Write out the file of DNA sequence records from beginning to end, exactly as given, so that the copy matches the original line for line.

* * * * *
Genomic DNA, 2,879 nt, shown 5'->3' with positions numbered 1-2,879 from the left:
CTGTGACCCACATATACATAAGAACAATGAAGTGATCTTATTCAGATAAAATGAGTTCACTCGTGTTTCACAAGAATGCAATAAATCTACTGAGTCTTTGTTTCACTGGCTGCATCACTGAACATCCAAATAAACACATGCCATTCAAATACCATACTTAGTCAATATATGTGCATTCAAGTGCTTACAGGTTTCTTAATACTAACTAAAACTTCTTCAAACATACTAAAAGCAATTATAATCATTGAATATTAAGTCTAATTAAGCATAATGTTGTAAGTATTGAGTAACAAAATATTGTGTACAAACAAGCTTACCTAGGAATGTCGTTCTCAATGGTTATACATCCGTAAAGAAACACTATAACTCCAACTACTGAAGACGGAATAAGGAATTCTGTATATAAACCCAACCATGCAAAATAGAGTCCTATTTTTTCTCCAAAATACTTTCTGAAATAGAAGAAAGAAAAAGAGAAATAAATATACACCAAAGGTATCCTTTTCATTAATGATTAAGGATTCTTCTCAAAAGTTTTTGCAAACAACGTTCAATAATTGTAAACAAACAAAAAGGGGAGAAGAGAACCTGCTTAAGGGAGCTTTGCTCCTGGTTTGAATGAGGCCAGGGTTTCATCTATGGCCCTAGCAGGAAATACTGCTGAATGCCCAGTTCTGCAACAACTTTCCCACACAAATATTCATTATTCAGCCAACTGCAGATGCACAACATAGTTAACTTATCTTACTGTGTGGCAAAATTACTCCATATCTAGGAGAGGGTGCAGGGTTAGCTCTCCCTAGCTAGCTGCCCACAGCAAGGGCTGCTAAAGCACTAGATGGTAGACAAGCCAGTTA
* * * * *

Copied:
Genomic DNA, 2,879 nt, shown 5'->3' with positions numbered 1-2,879 from the left:
CTGTGACCCACATATACATAAGAACAATGAAGTGATCTTATTCAGATAAAATGAGTTCACTCGTGTTTCACAAGAATGCAATAAATCTACTGAGTCTTTGTTTCACTGGCTGCATCACTGAACATCCAAATAAACACATGCCATTCAAATACCATACTTAGTCAATATATGTGCATTCAAGTGCTTACAGGTTTCTTAATACTAACTAAAACTTCTTCAAACATACTAAAAGCAATTATAATCATTGAATATTAAGTCTAATTAAGCATAATGTTGTAAGTATTGAGTAACAAAATATTGTGTACAAACAAGCTTACCTAGGAATGTCGTTCTCAATGGTTATACATCCGTAAAGAAACACTATAACTCCAACTACTGAAGACGGAATAAGGAATTCTGTATATAAACCCAACCATGCAAAATAGAGTCCTATTTTTTCTCCAAAATACTTTCTGAAATAGAAGAAAGAAAAAGAGAAATAAATATACACCAAAGGTATCCTTTTCATTAATGATTAAGGATTCTTCTCAAAAGTTTTTGCAAACAACGTTCAATAATTGTAAACAAACAAAAAGGGGAGAAGAGAACCTGCTTAAGGGAGCTTTGCTCCTGGTTTGAATGAGGCCAGGGTTTCATCTATGGCCCTAGCAGGAAATACTGCTGAATGCCCAGTTCTGCAACAACTTTCCCACACAAATATTCATTATTCAGCCAACTGCAGATGCACAACATAGTTAACTTATCTTACTGTGTGGCAAAATTACTCCATATCTAGGAGAGGGTGCAGGGTTAGCTCTCCCTAGCTAGCTGCCCACAGCAAGGGCTGCTAAAGCACTAGATGGTAGACAAGCCAGTTA